Chrome - Feel It Like A Scientist (2014)


One hour of sheer outer-space energy, frenzy, and mass mirage, brought to you by the masters of mania themselves -- Chrome. With "Feel It Like A Scientist" Helios Creed delivers the most thrilling brand of Chrome's music since the passing of Damon Edge. The brand new line-up consists of: Lou Minatti (guitar), Steve Fishman (bass), Anne Dromeda (background vocals), plus two of the previous members; Aleph Omega (drums: "Ghost Machine", "Angel Of The Clouds"), and Tommy Grenas (keyboard: "Retro Transmission", "Tidal Forces (No Humans Allowed Pt II)", "Ghost Machine", "Angel Of The Clouds"). And surprisingly the re-formed ensemble captures the core of Chrome's sound as old-school, genuine, and with all its rawness and experimentality -- it's all there with a touch of fresh ideas, like female background vocals.

The title suggests a realist, or say a naturalist perspective. But "Feel It Like A Scientist" is exactly on the contrary, a record of surreality -- a sonic thin ice on which Darwin is skating. The paradox of the real/unreal with Chrome might as well epitomize a notion recurring in two other cinematic and psychoanalytic parallels: Cronenberg's channeling of reality within the unreal ("The Brood", "Dead Ringers") and Lacan's the Real. In an interview regarding "The Fly", Cronenberg was asked about whether he would direct a love-story without 'the gore', 'the effects', and 'the horrifying aspect', and his answer was: "This is the realistic story I think, to me this is a real love-story... For me this is naturalism." The same thing can be said about Chrome. Chrome created what later came to be known as acid punk and cyber-punk, and the word 'punk' here says exactly why we can't simply call their music surreal -- this is not hippie psychedelic rock, this has to do with the reality within the unreal.

In the title of the record there is a second curiosity -- how is one supposed to be a scientist and feel? Feeling is sensual afterall and opposed to the rational mode of thinking often associated with science. The naive way of answering that would be talking of it as if it was just an odd simile. After all there are academicians who easily come up with the word 'conceit' in case of a similar metaphor. But right there, we're coming at the Lacanian Real -- the impossibility of it to come alive through language being the clincher. Needless to mention, as with the previous times I've made use of Lacan's theories, here too I'm not employing the Real on a psychopathological level, nor am I to coalesce it with the Marxist theory as Žižek does; but I am rather applying it to this particular work of art, so the entire process can be observed as being utilized in the Symbolic Order. Why then is that so we can't have sensation and science at the same time? why does the very concept seem 'paradoxical'? the answer lies in the Imaginary, as well as the Symbolic; the other two Orders of the psyche prior to the Real.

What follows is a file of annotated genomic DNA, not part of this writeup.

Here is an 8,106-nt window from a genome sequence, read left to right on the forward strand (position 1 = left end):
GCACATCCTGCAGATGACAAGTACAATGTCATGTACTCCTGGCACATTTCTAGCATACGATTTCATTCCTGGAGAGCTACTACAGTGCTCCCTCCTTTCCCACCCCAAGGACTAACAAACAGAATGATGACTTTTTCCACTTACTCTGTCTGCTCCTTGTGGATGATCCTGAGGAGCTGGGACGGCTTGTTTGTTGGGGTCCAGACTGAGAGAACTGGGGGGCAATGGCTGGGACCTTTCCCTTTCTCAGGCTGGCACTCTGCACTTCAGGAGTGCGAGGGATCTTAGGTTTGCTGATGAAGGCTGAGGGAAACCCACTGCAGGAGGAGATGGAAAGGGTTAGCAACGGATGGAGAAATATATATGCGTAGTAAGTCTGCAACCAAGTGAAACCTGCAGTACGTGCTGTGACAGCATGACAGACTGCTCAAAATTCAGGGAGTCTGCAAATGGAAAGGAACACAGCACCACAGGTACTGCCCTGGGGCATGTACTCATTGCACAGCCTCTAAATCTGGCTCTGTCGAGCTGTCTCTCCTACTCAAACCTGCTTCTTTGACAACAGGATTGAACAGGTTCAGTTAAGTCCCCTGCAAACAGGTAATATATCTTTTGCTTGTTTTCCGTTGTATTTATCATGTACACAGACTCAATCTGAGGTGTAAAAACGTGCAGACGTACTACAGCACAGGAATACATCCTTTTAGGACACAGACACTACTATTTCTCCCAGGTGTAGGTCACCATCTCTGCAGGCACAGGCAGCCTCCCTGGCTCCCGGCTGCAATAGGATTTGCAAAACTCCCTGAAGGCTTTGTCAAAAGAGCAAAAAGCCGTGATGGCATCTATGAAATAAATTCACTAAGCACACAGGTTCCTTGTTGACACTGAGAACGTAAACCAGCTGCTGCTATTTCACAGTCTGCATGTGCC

In the realms of these two Orders, which are of course themselves inside the realm of the Real -- their substratum, one is always bound to either make an imaginary choice of one attribute -- take science -- with a total disregard for the other -- take sensation, or, to make the distinction clear with a help from language. Let's put it this way: in the Symbolic, language tells you it's impossible to have both sensation and rationale in one place, as the two words clearly bear animosity toward each other, and in the Imaginary, you make a choice between the two yourself. The realm of the Real is though at odds with the rest: there is exactly where both attributes are present and neither is ignored, and there is the place to 'feel it like a scientist'. Now, I don't want to babble how art is always a means for the impossible, because it certainly isn't at most of the times, but it more or less becomes so with the artist transcending the bullshit -- Buddhist bullshit included -- and it is certainly the case with Chrome.

On "Feel It Like A Scientist", Chrome take the listener on a sonic ride, a ride because there is the least tendency for inertia on this record, 'Slave Planet Institution' and 'Nymph Droid', the closer of the record, being the only exceptions. Of course this is not to be mistaken with the beat, which for instance bands like Wooden Shjips incorporate. The beat here is relentless and it follows the listener throughout every song, this indeed resembles a hunt, or even a haunt; the beat is soulless, proto-industrial, proto/post-punk, and so regardless of how sick and twisted the imagery of the lyrics, vocals, and guitar riffs are, it continues to advertise its dehumanized dance. Also the darkness conceived in this record is an alien darkness, and the pillars supporting this mass structure are the funereal psychedelia of the guitar/synth effects, as well as the flagrant de-morphing of the vocals. This is the record to once more remind Killing Joke fans who the forerunners of fear in punk are, and this is the record to bowl over a couple of contemporary indie/space rock listeners.